## DEV Community Ashutosh Vaidya

Posted on • Updated on

# Mastering Higher-Order Functions

## Introduction

A higher-order function in computer science is one that accomplishes at least one of the following:

• Accepts one or more functions as arguments.
• Returns a function as a result

These functions are quite beneficial for writing more abstract, reusable code.

In this post, we will learn about some of the most popular and often used higher-order functions in Python and how to write our own.

One of the most popular applications of higher-order functions in Python is data creation and manipulation. Higher-order functions such as `map()`, `filter()`, and `reduce()` are examples of built-in functions that may be used to transform and process data in several ways.

Let us go over them one by one.

## Map

The map function accepts a function and an iterable as inputs and applies the function to each element of the iterable before producing a new iterable with the results. This is handy for performing a specific action on many data points at once without the need for a loop.

Take the problem of calculating the square of each number in the provided list, for instance. The simplest way to achieve this using a loop will be as shown below:

``````numbers = [1, 2, 3, 4, 5]
squares = []
for i in numbers:
squares.append(i**2)
print(squares)
# Output: [1, 4, 9, 16, 25]
``````

Let's see how we can accomplish the same thing with `map()` instead:

``````numbers = [1, 2, 3, 4, 5]
squares = map(lambda x: x**2, numbers)
print(list(squares))
# Output: [1, 4, 9, 16, 25]
``````

To clarify, the map takes iterable `numbers` and applies function `lambda x: x**2` to it to produce a new iterable `squares`. Since it is iterable, we typecast the `squares` to a list before printing the result.

## Filter

The filter function, on the other hand, takes a function and an iterable as inputs and produces a new iterable containing only the items of the original iterable for which the function returns True. This is useful for filtering big datasets and obtaining only the important information.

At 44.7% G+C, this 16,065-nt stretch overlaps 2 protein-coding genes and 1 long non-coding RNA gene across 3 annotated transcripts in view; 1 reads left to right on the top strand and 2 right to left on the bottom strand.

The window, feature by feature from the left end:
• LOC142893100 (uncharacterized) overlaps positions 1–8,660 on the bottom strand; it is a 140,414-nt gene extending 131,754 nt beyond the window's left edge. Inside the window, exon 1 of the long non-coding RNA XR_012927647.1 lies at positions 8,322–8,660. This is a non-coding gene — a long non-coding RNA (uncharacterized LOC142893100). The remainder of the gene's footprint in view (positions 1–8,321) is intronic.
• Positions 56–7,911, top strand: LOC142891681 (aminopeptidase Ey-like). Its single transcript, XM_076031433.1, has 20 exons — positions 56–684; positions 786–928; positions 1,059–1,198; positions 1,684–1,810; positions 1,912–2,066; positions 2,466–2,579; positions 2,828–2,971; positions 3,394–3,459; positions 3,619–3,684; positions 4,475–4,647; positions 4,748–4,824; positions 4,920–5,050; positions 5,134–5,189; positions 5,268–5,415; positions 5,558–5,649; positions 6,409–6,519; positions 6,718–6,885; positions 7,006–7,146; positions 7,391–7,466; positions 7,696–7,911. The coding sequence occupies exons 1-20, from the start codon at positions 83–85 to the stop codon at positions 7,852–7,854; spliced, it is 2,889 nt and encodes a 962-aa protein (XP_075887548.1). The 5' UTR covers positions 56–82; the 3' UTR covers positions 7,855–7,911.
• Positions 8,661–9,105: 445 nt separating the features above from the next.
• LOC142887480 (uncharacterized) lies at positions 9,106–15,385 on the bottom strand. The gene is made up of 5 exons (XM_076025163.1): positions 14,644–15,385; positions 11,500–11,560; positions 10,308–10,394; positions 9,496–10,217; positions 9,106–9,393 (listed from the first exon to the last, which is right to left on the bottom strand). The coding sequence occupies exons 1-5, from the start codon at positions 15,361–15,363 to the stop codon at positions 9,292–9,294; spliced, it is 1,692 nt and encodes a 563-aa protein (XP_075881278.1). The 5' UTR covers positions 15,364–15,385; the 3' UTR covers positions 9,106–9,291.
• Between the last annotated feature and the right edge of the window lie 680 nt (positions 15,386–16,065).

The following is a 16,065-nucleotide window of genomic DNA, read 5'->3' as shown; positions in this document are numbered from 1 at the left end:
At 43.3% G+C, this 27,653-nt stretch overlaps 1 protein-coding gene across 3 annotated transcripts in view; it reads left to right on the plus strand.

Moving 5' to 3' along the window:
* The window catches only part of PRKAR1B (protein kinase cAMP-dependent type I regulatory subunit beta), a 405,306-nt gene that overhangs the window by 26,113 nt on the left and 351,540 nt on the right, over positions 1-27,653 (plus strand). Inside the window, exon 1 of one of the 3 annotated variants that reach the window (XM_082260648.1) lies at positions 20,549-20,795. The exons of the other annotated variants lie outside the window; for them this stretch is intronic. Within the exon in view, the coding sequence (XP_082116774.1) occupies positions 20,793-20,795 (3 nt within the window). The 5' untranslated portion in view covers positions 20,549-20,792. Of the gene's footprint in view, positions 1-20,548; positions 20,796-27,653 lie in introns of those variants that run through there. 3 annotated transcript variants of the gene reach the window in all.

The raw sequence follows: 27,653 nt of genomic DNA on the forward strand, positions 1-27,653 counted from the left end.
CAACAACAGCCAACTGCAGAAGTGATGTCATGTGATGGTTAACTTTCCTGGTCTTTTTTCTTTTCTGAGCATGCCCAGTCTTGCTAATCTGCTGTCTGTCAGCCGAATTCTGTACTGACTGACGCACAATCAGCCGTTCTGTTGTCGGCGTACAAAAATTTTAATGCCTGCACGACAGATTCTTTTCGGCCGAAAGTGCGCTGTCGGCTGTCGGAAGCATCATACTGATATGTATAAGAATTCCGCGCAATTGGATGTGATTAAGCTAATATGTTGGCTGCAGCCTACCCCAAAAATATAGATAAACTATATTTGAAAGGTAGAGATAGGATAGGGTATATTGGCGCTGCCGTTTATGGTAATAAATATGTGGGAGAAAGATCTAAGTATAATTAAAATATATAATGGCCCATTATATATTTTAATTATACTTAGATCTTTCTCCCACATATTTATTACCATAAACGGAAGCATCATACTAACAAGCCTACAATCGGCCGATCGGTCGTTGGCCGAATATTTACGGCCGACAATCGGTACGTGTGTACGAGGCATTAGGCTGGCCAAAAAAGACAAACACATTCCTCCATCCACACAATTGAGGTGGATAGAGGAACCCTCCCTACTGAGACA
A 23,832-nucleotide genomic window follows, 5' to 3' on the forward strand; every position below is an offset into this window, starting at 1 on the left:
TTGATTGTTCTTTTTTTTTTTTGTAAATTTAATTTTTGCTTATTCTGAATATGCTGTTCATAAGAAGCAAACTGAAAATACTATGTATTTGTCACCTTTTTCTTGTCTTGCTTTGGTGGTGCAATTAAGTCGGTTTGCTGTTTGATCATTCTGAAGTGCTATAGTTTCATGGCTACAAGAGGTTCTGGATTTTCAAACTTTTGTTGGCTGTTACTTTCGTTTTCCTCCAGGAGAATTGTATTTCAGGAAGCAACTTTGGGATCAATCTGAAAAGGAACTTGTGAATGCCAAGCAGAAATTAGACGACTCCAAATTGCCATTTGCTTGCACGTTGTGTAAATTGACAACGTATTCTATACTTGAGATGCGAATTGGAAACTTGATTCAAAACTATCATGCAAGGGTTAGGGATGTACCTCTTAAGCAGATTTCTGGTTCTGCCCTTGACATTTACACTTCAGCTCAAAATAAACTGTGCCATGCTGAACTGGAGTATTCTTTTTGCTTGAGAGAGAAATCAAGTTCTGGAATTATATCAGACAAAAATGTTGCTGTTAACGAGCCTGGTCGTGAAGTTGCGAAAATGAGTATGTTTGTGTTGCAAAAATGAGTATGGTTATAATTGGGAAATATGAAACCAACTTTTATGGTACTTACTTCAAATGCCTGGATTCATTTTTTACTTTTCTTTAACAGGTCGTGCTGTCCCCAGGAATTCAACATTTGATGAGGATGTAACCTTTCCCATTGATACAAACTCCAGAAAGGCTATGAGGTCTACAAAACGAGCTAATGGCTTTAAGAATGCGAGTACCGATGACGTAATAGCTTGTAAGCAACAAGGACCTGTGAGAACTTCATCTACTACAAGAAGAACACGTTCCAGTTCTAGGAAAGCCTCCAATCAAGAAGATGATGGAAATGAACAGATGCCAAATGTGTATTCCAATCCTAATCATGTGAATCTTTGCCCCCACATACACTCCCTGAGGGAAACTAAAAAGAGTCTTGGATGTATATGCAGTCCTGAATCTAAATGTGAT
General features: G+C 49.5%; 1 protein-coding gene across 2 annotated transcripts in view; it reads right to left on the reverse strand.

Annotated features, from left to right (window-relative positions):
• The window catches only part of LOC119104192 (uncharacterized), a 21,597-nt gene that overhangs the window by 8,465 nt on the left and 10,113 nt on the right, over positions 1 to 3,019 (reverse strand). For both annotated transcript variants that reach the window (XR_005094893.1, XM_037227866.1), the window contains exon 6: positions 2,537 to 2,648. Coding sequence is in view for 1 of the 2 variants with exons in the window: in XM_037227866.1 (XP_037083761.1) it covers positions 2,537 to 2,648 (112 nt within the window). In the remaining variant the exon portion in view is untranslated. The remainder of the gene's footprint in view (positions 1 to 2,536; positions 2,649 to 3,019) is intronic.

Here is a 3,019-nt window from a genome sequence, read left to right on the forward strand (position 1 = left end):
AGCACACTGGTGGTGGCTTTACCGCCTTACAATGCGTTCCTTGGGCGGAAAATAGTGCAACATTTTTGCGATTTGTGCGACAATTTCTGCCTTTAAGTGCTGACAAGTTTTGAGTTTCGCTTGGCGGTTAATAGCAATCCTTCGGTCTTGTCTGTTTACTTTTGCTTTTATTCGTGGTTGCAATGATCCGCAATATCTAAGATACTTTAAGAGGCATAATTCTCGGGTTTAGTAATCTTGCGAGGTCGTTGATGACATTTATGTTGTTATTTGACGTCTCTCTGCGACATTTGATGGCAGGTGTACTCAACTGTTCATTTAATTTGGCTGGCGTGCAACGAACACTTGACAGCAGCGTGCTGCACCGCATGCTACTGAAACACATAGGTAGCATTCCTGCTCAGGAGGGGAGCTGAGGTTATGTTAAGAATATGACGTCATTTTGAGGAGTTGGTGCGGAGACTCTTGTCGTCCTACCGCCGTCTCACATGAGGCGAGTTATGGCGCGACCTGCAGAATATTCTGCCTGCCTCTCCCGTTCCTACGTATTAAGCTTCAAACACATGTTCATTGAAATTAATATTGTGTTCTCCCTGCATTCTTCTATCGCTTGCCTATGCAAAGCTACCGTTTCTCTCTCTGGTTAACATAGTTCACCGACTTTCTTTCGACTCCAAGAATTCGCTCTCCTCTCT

Consider the task where we want to return only even integers from the list. Using a loop, we can do this by doing the following:

``````numbers = [1,2,3,4,5,6,7,8,9,10]
even_numbers = []
for i in numbers:
if i % 2 == 0:
even_numbers.append(i)
print(even_numbers)
# Output: [2, 4, 6, 8, 10]
``````

Now let us do the same using `filter()`:

``````numbers = [1,2,3,4,5,6,7,8,9,10]
even_numbers = filter(lambda x: x % 2 == 0, numbers)
print(list(even_numbers))
# Output: [2, 4, 6, 8, 10]
``````

We achieve the same result in one-liner clear code.

## Reduce

The reduce function is a little different; for a starter, it is not a built-in function like the map and filter. We need to import it from the `functools` module. The reduce accepts a function and an iterable as parameters and, to reduce the iterable to a single value, cumulatively applies the function to each member of the iterable from left to right. This is efficient for performing complex calculations on huge datasets.

Assume you have a collection of family bills and your assignment is to determine the overall spending. The basic program will look like this:

``````bills = [100,200,300,400,500]
overall_spent = 0
for i in bills:
overall_spent += i
print(overall_spent)
# Ouptut: 1500
``````

This is how we can do it using `reduce()`,

``````from functools import reduce
bills = [100,200,300,400,500]
overall_spent = product = reduce(lambda x, y: x+y, bills)
print(overall_spent)
# Output: 1500
``````

## Custom higher-order function

Python also allows programmers to write their higher-order functions. This may be achieved by writing a function that accepts one or more other functions as arguments or by returning a function as a result.

These custom higher-order functions may be utilized to build more complex and efficient applications without the need for repeated or redundant coding.

Check out the following code snippet:

``````def make_greeting(greeting):
def greet(name):
return f"{greeting}, {name}!"
return greet

hello = make_greeting("Hello")
print(hello("Jon")) # Output: "Hello, Jon!"

goodbye = make_greeting("Goodbye")
print(goodbye("Jane")) # Output: "Goodbye, Jane!"
``````

Here, we wrote a custom higher-order function called `make greeting` that accepts a greeting as an argument and produces a new function called `greet` that accepts a name as an argument and returns a greeting message. We then built two welcome function instances, one for "Hello" and one for "Goodbye."

## Conclusion

Higher-order functions are commonly used in software development to produce reusable, modular code. They are incredibly helpful and widely used in data science and machine learning. Consider working with enormous datasets and wanting to do preprocessing to clean data; here is where functions like map, reduce, and the filter comes into play.

Therefore, it is crucial to understand its fundamentals if one hopes to flourish in the fields of software engineering or data science. I hope this post is informative and gives you a good insight into higher-order functions. Happy Learning!